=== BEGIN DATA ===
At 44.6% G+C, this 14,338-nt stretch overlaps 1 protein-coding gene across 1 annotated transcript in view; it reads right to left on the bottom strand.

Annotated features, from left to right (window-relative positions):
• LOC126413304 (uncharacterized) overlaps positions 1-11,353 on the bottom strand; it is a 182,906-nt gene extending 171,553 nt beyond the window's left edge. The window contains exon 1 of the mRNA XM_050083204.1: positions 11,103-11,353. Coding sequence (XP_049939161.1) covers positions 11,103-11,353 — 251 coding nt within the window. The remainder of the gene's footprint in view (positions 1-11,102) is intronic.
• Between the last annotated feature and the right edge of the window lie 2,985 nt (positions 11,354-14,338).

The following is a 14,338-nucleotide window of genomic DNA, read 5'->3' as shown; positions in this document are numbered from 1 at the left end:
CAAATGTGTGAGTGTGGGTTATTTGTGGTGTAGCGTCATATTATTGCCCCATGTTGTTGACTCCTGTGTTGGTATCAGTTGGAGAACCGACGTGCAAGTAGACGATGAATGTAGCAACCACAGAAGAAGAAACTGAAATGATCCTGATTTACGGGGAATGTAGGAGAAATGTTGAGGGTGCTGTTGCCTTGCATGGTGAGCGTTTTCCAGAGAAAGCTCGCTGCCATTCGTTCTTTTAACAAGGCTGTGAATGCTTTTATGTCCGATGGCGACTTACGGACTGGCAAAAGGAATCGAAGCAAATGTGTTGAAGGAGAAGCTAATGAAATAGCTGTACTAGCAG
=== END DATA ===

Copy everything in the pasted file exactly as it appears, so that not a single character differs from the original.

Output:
At 44.6% G+C, this 14,338-nt stretch overlaps 1 protein-coding gene across 1 annotated transcript in view; it reads right to left on the bottom strand.

Annotated features, from left to right (window-relative positions):
• LOC126413304 (uncharacterized) overlaps positions 1-11,353 on the bottom strand; it is a 182,906-nt gene extending 171,553 nt beyond the window's left edge. The window contains exon 1 of the mRNA XM_050083204.1: positions 11,103-11,353. Coding sequence (XP_049939161.1) covers positions 11,103-11,353 — 251 coding nt within the window. The remainder of the gene's footprint in view (positions 1-11,102) is intronic.
• Between the last annotated feature and the right edge of the window lie 2,985 nt (positions 11,354-14,338).

The following is a 14,338-nucleotide window of genomic DNA, read 5'->3' as shown; positions in this document are numbered from 1 at the left end:
CAAATGTGTGAGTGTGGGTTATTTGTGGTGTAGCGTCATATTATTGCCCCATGTTGTTGACTCCTGTGTTGGTATCAGTTGGAGAACCGACGTGCAAGTAGACGATGAATGTAGCAACCACAGAAGAAGAAACTGAAATGATCCTGATTTACGGGGAATGTAGGAGAAATGTTGAGGGTGCTGTTGCCTTGCATGGTGAGCGTTTTCCAGAGAAAGCTCGCTGCCATTCGTTCTTTTAACAAGGCTGTGAATGCTTTTATGTCCGATGGCGACTTACGGACTGGCAAAAGGAATCGAAGCAAATGTGTTGAAGGAGAAGCTAATGAAATAGCTGTACTAGCAG